Quick question...for those who self manage, how do you determine dosage of warfarin please? Is there software or is it done through experience?

LydiaJ in reply to lloydyuk

I wasn't taught how to do it (I argued a bit too much with the clinic so I think they just wanted me gone) - just used common sense. So if my inr needs to go up then increase the doseage by 1mg across a three day span. For example, at the moment I am taking 5,6,6 ( another bug bear with my clinic - they insisted in giving doseages on a weekly rotation instead of three daily and insisted I stick to it so I never had a consistent doseage!) so if my inr needs to go up I would swop to 6,6,6 or down then 5,5,6. Then I'd test at the end of day 3 and adjust again if necessary. I would ask for training if you are unsure but I think it is mostly common sense.

I used the Oatbook app to keep track of my inr and dose (sadly it's only available on apple devices but I am planning on developing my own android/webbased version when I've got a minute). It's not perfect but it's the best solution I've found so far. I've been using it for over a year (used a combination of a notebook to store my inr and google calendar to remind me of the daily doseage previous to that) and I have no complaints really. :)

tim47 in reply to lloydyuk

I self test every other day as I was advised to do by Prof Hughes.

My docs are comfortable with that. I have a cross check venous test every new batch of test strips, so about every hundred days.

Until a few days ago the difference was usually 0.1, once 0.2. test last week saw my self-test at 4.6 (target 3.8- 4.0) and my GP rang me to check that I was dealing with the high INR, and that it had come back from the lab at 4.9.

I decide my own dose, I used to do so when I was only done via a lab, some 40 years now. I try to make small changes to avoid yo yoing. I am fortunate that my doc recognisesthe considerable benefit of self-test, she knows I will be on top of it pdq and that she need not book me in for further checks whilst we gt back on track. (It is also very helpful in many other situations and when I expressed concern that NHS funding issues might at some point threaten my supply of test strips she indicated I need not worry on that score)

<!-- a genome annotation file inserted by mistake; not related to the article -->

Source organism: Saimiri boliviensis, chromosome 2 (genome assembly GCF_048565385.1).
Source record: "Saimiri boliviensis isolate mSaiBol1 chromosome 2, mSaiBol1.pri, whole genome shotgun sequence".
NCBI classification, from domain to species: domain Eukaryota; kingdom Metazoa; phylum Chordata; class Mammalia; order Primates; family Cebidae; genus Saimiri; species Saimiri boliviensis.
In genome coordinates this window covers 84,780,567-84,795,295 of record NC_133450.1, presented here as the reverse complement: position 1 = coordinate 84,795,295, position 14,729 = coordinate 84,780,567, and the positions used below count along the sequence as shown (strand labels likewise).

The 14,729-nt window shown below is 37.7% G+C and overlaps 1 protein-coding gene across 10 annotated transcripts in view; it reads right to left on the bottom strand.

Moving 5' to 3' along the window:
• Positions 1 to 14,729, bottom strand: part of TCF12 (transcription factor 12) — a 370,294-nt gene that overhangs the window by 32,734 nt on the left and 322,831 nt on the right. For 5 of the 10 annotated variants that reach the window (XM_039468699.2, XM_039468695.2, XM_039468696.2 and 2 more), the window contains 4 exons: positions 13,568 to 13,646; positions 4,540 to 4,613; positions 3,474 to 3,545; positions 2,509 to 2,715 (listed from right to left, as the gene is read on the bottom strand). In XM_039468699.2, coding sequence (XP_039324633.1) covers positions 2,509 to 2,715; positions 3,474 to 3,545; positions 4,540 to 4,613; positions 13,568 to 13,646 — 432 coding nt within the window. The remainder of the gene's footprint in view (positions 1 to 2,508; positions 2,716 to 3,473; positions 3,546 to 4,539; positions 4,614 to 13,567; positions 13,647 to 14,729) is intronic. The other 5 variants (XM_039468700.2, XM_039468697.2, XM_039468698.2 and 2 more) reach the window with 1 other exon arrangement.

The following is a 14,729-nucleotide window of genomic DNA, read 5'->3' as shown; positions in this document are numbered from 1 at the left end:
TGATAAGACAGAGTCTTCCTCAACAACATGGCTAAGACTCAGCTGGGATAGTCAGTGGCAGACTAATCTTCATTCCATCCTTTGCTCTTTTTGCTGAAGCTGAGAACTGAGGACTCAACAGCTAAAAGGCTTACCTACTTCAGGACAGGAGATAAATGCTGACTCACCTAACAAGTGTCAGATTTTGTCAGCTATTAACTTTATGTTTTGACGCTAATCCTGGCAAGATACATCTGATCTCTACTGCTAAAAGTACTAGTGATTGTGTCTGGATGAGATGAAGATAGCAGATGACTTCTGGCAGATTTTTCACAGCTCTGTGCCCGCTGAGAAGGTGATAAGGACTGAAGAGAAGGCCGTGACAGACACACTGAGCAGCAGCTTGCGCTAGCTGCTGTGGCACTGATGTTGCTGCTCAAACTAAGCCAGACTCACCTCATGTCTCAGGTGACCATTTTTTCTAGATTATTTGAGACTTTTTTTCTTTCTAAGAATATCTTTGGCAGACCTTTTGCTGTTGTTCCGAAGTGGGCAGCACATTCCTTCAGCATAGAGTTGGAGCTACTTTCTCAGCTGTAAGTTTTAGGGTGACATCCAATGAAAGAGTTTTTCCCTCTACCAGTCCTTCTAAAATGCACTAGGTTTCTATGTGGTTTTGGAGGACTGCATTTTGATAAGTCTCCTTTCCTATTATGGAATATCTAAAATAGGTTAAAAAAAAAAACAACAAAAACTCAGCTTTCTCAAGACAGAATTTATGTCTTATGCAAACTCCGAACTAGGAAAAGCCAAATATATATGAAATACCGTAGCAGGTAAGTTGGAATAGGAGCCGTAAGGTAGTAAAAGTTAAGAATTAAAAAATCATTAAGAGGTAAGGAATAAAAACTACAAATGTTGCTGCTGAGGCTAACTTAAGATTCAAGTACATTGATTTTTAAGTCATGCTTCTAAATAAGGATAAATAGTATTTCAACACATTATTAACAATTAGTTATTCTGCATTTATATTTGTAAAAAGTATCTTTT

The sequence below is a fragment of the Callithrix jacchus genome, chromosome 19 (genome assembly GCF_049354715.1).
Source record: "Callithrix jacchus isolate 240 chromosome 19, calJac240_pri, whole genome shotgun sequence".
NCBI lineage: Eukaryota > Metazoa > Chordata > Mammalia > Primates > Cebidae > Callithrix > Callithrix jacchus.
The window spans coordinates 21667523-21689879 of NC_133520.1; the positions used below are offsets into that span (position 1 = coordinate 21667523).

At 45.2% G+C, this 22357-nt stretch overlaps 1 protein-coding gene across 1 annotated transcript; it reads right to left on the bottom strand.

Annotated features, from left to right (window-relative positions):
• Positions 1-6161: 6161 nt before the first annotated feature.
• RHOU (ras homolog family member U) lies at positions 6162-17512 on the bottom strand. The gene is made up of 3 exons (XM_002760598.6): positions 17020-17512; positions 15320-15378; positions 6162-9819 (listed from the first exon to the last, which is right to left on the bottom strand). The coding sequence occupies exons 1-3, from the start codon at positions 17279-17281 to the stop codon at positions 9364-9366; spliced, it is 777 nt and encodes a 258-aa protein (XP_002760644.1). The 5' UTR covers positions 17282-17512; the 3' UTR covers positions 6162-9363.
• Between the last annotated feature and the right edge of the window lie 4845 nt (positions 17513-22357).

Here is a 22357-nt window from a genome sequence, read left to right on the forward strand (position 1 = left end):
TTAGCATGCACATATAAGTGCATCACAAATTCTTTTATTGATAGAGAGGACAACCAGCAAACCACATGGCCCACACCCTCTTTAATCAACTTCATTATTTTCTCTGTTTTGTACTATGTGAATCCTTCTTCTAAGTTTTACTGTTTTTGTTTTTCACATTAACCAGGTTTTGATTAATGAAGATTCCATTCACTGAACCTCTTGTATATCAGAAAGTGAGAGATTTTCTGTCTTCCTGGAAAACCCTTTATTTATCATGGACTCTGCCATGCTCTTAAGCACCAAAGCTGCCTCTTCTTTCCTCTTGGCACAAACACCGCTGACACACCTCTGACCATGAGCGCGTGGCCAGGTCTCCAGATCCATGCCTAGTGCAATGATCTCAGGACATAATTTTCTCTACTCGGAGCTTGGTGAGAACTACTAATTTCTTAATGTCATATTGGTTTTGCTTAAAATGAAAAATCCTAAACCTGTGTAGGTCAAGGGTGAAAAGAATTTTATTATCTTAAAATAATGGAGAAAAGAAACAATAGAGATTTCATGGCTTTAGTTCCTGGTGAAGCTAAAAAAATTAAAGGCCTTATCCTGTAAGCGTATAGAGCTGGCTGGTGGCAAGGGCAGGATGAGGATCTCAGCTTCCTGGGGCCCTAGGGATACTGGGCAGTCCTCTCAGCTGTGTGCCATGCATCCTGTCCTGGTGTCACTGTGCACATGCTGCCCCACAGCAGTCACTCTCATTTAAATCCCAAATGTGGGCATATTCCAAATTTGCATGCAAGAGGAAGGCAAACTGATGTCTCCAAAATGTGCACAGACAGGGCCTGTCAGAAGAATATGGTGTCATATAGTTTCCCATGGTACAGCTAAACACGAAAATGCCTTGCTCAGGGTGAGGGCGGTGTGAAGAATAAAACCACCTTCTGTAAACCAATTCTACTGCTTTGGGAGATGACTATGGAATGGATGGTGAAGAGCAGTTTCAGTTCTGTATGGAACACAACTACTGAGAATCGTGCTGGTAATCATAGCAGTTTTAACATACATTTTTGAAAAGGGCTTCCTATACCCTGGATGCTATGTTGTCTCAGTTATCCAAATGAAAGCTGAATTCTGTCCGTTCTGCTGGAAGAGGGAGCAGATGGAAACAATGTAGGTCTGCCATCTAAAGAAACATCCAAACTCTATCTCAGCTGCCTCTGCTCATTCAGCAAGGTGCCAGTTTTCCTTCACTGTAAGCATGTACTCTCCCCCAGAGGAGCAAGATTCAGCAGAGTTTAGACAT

I dropped my dose by 1 to 3 and then 4 from the usual 4/5, and today I am bang on target again.

I have never found any suitable software for help in determining my dose, I have just used my experience and take into account how a deviation may have come about, things like a low k diet for a few days, very occasionally alcohol (norm is a max of two pts a week) and the like.

I know warfarin doesn't take effect immediately but I'm not so sure it takes three days for any effect. Certainly if I miss a dose I can be close to a dodgy 3.0 and in need of heparin within 24 hrs.

Some affordable software to help determine dosage is overdue and would be welcome. There is a problem of GIGO though, garbage in garbage out - get anything wrong and the recommended dose will be wrong too in all probability.

Been self testing for 7 yrs now. I have a contract with the warfarin clinic attached to my surgery and I call them with my test results and they tell me what dose to take. I have my machine checked every six months. Never gone more than two weeks without testing, but more often if necessary like at the moment when I am on a course of antibiotics. Have never tested more than twice a week as have been told it takes three days for changes to show.

My clinic would not support me if I self managed. But I wouldn't consider it anyway as I wouldn't feel confident enough and don't want to put my life at risk with a stroke or bleed.

Thanks appreciated reminding my local medical centre of this certainly pushed things on after 10 years of trying. Here's to sore finger tips rather than nasty arm veins-ha ha